To address climate change, transitioning away from fossil to renewable energy is key. The IPCC and IEA are clear:  no new fossil fuel development is possible if we are to limit warming to below 1.5 degrees, nor is it needed to meet growing energy demand. However, rapidly replacing dirty energy with clean energy is not enough. It is key that the transition from fossil to renewable energy is also ¨just¨, as the Paris Agreement underscores, and to which the revised OECD Guidelines refer. The Paris Agreement explicitly acknowledges “the imperatives of a just transition of the workforce and the creation of decent work and quality jobs in accordance with nationally defined development priorities¨.

However, since the Paris Agreement, the concept of what defines a Just Transition has been fiercely debated and has evolved.

The Paris Agreement’s definition of Just Transition originated from the labour movement and narrowly focused on employment. Today, however, the concept of Just Transition has considerably expanded. Advocates across the world underline that a Just Transition needs to address and comprise multiple justice dimensions. In particular, civil society advocates in the Global South highlight how climate change cannot be disconnected from multiple layers of interconnected injustices. Their perspectives stem directly from lived realities marked by historic and ongoing manifestations of systematic exploitation and oppression resulting in environmental degradation, human rights violations, (energy) poverty, conflict, corruption and impunity. Climate change is not an isolated phenomenon, but the culmination of an unequal and exploitative global system that has normalized the existence of zones of sacrifice around the world.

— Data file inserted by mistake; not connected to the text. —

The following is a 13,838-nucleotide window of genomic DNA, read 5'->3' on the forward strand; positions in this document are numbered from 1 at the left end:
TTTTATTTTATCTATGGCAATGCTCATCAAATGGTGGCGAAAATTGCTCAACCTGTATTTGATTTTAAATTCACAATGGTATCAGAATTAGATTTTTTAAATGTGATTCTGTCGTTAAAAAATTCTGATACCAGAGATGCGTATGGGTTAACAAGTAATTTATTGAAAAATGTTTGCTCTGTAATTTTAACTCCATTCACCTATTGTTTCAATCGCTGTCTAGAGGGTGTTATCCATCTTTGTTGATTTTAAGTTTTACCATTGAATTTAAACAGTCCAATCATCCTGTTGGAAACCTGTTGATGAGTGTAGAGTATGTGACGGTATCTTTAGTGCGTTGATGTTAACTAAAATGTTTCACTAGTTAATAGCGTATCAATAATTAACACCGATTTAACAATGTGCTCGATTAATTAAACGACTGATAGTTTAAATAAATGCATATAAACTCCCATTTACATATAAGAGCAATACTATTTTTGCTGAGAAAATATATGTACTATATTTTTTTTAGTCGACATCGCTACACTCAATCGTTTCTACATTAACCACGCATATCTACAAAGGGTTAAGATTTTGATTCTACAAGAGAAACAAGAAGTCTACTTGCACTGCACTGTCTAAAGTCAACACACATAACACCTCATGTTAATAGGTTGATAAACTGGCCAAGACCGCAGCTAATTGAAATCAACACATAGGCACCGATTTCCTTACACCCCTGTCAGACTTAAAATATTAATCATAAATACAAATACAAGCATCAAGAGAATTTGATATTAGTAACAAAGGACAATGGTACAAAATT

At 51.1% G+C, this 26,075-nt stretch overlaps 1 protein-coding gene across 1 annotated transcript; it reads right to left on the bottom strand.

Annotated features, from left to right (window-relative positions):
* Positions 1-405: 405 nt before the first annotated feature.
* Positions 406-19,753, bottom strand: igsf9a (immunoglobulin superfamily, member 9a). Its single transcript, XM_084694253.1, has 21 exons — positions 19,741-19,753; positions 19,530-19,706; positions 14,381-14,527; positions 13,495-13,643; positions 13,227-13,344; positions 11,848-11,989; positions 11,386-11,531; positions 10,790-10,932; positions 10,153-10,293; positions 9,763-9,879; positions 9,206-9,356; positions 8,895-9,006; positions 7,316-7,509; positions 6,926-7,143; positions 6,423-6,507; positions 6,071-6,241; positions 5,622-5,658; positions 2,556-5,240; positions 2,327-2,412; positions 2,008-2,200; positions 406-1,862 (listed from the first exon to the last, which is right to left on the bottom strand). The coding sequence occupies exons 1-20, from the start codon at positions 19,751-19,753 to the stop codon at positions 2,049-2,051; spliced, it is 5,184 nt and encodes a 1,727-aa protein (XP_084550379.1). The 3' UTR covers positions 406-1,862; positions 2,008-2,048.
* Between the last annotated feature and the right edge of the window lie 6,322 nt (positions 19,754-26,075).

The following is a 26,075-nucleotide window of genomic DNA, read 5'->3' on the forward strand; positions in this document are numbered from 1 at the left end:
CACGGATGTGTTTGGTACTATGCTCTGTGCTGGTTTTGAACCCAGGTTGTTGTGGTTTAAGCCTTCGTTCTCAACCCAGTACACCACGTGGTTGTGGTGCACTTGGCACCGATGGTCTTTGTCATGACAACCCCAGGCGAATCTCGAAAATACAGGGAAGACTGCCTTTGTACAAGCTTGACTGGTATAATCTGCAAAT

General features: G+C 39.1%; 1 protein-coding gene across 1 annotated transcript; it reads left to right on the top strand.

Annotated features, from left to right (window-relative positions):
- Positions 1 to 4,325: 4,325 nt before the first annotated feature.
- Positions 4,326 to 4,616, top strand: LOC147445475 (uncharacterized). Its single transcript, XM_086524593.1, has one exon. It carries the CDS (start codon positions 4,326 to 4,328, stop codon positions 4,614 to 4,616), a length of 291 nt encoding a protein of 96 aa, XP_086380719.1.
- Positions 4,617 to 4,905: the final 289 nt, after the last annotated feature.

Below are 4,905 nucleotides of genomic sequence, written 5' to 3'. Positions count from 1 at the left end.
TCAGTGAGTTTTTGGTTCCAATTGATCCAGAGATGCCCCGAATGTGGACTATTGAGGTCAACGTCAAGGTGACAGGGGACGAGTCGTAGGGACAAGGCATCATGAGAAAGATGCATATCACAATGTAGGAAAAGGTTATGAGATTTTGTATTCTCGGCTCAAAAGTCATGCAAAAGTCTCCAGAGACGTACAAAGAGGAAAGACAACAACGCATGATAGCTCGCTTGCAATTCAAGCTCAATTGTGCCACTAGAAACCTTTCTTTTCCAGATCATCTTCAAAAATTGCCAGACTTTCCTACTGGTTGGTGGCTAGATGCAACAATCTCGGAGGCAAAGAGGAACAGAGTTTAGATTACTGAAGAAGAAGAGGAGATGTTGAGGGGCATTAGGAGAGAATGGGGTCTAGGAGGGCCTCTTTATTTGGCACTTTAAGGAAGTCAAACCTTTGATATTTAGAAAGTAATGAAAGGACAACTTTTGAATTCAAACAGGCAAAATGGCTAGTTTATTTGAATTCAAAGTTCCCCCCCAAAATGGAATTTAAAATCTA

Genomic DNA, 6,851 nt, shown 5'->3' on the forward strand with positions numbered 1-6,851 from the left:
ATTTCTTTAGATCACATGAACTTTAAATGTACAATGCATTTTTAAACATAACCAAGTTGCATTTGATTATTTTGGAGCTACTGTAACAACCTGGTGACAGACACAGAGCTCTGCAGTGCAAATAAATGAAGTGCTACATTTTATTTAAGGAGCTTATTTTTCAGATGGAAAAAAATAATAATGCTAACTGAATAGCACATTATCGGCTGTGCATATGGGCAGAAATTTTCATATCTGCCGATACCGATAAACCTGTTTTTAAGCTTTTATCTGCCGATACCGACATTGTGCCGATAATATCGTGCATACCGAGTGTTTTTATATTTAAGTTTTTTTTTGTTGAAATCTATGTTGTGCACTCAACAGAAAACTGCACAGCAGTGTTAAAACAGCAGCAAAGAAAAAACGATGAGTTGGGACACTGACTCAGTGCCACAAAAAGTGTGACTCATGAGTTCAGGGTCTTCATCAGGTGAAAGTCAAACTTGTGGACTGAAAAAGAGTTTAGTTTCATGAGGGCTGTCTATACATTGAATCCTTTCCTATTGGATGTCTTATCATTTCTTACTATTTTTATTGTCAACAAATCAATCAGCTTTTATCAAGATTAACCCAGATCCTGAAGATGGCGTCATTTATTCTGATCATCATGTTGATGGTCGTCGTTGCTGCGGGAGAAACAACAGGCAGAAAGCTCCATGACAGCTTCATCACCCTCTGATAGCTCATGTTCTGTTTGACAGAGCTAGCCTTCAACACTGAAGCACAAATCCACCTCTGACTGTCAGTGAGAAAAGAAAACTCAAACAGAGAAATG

¨Fossil fuels are the driving force behind the climate catastrophe and are trapping the [African] continent in a climate emergency, leaving African people on the receiving end of the exploitative cycle of neocolonialism, profit maximization and exploitation¨ – Don´t Gas Africa

Just Transition advocates point to the need to stop fossil exploration and expansion. Don´t Gas Africa campaigners have raised the alarm on Africa becoming locked into a fossil future. They  highlight that 48 out of the 55 African countries have ongoing fossil fuel expansion projects, mainly designed for exporting fossil to international markets. Many companies headquartered in the Global North are are rapidly fostering fossil dependencies in so-called newcomer or frontier countries, which currently have little or no oil and gas production, and often have abundant renewable energy potential, such as solar and wind power capacity[1]. These countries are already hit hard by climate change impacts and reliance on fossil extraction may increase their economic vulnerability due to the future risk of stranded assets and crippling debt. Moreover, these fossil developments and investments risk undermining their leapfrogging capacity to renewable energy, of which they often hold enormous potential.